People v. Market.
2020 COA 90. No. 17CA0354. Criminal Law—Sexual Assault on a Child—Statute of Limitations—Tolling—Evidence—Force.
June 11, 2020
In 1996, 4-year-old A.R. was sexually assaulted by a man she did not know who entered her bedroom through a window. The assault initially remained unsolved. In 2014, the police ran fingerprints from old cases through a national fingerprint database and learned that defendant’s fingerprints from an unrelated burglary matched those found on a screen removed from A.R.’s window on the date of the assault. A jury found defendant guilty of sexual assault on a child by use of force, and he was sentenced to a 24-year term of imprisonment.
On appeal, defendant contended that he could not be prosecuted for A.R.’s 1996 sexual assault because the applicable statute of limitations for the crime expired in June 2006. Two conflicting statutes of limitations applied to defendant’s criminal offense: CRS § 18-3-411(2) imposed a 10-year limitations period for sexual offenses against children and did not contain any tolling provisions. CRS § 16-5-401 also imposed a 10-year limitations period for sexual offenses but included a tolling provision that would apply if a defendant had been absent from Colorado.
In cases where a defendant was absent from Colorado for more than five years, CRS § 16-5-401(2) effectively imposed a 15-year limitations period on sexual offenses. Both sections 16-5-401 and 18-3-411 were amended in 2006 to eliminate a statute of limitations for felony sexual offenses against a child, and those amendments apply retroactively to sex crimes against children for which the statute of limitations had not yet expired as of July 1, 2006. Defendant did not dispute that he was absent from Colorado for more than five years, so the statute of limitations in his case did not expire until June 16, 2011, and the originally applicable statute of limitations had not expired by July 1, 2006. Therefore, the amendments eliminating a statute of limitations for crimes against children were effective against defendant, and he was properly subject to prosecution for the charged offenses.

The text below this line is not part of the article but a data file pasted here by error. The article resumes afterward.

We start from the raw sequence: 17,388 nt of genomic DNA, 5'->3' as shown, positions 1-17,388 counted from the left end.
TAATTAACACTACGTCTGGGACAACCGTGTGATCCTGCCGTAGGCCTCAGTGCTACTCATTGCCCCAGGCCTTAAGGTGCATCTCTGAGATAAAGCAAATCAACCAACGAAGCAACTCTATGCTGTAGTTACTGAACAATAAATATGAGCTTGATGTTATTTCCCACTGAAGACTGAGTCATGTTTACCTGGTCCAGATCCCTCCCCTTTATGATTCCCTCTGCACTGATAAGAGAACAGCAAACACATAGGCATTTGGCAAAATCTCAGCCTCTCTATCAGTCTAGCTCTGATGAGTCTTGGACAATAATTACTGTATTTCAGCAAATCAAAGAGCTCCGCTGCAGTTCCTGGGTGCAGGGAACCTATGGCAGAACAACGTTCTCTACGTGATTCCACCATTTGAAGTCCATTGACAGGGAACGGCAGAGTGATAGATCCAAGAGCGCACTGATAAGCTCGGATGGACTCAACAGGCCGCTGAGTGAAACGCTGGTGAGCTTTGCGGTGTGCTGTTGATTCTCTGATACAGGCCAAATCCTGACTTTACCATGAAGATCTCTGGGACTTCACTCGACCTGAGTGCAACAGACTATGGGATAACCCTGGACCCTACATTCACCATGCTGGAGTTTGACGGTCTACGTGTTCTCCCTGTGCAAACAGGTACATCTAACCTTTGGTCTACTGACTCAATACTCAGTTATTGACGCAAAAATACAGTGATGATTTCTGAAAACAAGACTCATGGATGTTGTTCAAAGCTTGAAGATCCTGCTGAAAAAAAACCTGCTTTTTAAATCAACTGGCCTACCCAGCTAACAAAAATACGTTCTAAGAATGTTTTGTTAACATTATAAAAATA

Defendant also asserted that there was insufficient evidence to support his conviction for sexual assault on a child by force. For the force enhancer under CRS § 18-3-405(2)(a) to apply, there only needs to be some exertion of force applied to the victim’s body; an extra application of force that is distinct from the sexual contact is not required. Based on the evidence, the jury reasonably could have concluded that defendant used force to accomplish or facilitate sexual contact with A.R., and thus the evidence was sufficient to support the conviction for sexual assault on a child by force.
Defendant also contended, and the attorney general conceded, that the mittimus is incorrect.
The judgment of conviction was affirmed and the case was remanded to the trial court to correct the mittimus to reflect that defendant was convicted after a jury trial and sentenced for one count of sexual assault on a child.